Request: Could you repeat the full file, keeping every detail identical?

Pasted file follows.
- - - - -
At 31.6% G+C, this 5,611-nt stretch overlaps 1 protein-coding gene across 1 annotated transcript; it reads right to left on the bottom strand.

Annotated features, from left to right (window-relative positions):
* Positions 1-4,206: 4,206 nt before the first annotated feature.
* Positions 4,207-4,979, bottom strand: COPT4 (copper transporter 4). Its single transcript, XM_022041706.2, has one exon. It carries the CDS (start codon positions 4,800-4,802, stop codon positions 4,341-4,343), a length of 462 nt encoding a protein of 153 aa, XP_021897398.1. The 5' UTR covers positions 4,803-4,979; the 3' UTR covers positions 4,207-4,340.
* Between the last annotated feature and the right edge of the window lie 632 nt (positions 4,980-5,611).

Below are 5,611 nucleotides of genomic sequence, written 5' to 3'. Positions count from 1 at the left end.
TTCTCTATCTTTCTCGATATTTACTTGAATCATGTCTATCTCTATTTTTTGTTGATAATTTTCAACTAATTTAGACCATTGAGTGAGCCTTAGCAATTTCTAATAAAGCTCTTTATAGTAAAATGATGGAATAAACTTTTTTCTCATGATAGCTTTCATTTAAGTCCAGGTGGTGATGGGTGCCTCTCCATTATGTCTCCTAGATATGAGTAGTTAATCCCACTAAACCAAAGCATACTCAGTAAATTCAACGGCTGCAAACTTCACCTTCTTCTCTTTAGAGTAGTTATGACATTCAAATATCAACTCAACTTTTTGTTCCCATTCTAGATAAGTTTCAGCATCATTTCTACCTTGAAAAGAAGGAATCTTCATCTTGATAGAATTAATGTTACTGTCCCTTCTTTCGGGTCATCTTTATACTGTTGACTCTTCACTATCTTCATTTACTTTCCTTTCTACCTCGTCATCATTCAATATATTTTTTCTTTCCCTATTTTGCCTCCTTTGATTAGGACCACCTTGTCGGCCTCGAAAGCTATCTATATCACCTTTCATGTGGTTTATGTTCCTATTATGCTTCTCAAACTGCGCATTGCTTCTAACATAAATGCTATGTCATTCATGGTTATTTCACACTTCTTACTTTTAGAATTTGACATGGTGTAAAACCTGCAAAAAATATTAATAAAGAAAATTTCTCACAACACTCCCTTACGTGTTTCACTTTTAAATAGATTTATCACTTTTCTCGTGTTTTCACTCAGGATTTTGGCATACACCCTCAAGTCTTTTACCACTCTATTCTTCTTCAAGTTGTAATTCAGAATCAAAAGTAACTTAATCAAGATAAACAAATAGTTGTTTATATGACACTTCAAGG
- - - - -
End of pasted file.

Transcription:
At 31.6% G+C, this 5,611-nt stretch overlaps 1 protein-coding gene across 1 annotated transcript; it reads right to left on the bottom strand.

Annotated features, from left to right (window-relative positions):
* Positions 1-4,206: 4,206 nt before the first annotated feature.
* Positions 4,207-4,979, bottom strand: COPT4 (copper transporter 4). Its single transcript, XM_022041706.2, has one exon. It carries the CDS (start codon positions 4,800-4,802, stop codon positions 4,341-4,343), a length of 462 nt encoding a protein of 153 aa, XP_021897398.1. The 5' UTR covers positions 4,803-4,979; the 3' UTR covers positions 4,207-4,340.
* Between the last annotated feature and the right edge of the window lie 632 nt (positions 4,980-5,611).

Below are 5,611 nucleotides of genomic sequence, written 5' to 3'. Positions count from 1 at the left end.
TTCTCTATCTTTCTCGATATTTACTTGAATCATGTCTATCTCTATTTTTTGTTGATAATTTTCAACTAATTTAGACCATTGAGTGAGCCTTAGCAATTTCTAATAAAGCTCTTTATAGTAAAATGATGGAATAAACTTTTTTCTCATGATAGCTTTCATTTAAGTCCAGGTGGTGATGGGTGCCTCTCCATTATGTCTCCTAGATATGAGTAGTTAATCCCACTAAACCAAAGCATACTCAGTAAATTCAACGGCTGCAAACTTCACCTTCTTCTCTTTAGAGTAGTTATGACATTCAAATATCAACTCAACTTTTTGTTCCCATTCTAGATAAGTTTCAGCATCATTTCTACCTTGAAAAGAAGGAATCTTCATCTTGATAGAATTAATGTTACTGTCCCTTCTTTCGGGTCATCTTTATACTGTTGACTCTTCACTATCTTCATTTACTTTCCTTTCTACCTCGTCATCATTCAATATATTTTTTCTTTCCCTATTTTGCCTCCTTTGATTAGGACCACCTTGTCGGCCTCGAAAGCTATCTATATCACCTTTCATGTGGTTTATGTTCCTATTATGCTTCTCAAACTGCGCATTGCTTCTAACATAAATGCTATGTCATTCATGGTTATTTCACACTTCTTACTTTTAGAATTTGACATGGTGTAAAACCTGCAAAAAATATTAATAAAGAAAATTTCTCACAACACTCCCTTACGTGTTTCACTTTTAAATAGATTTATCACTTTTCTCGTGTTTTCACTCAGGATTTTGGCATACACCCTCAAGTCTTTTACCACTCTATTCTTCTTCAAGTTGTAATTCAGAATCAAAAGTAACTTAATCAAGATAAACAAATAGTTGTTTATATGACACTTCAAGG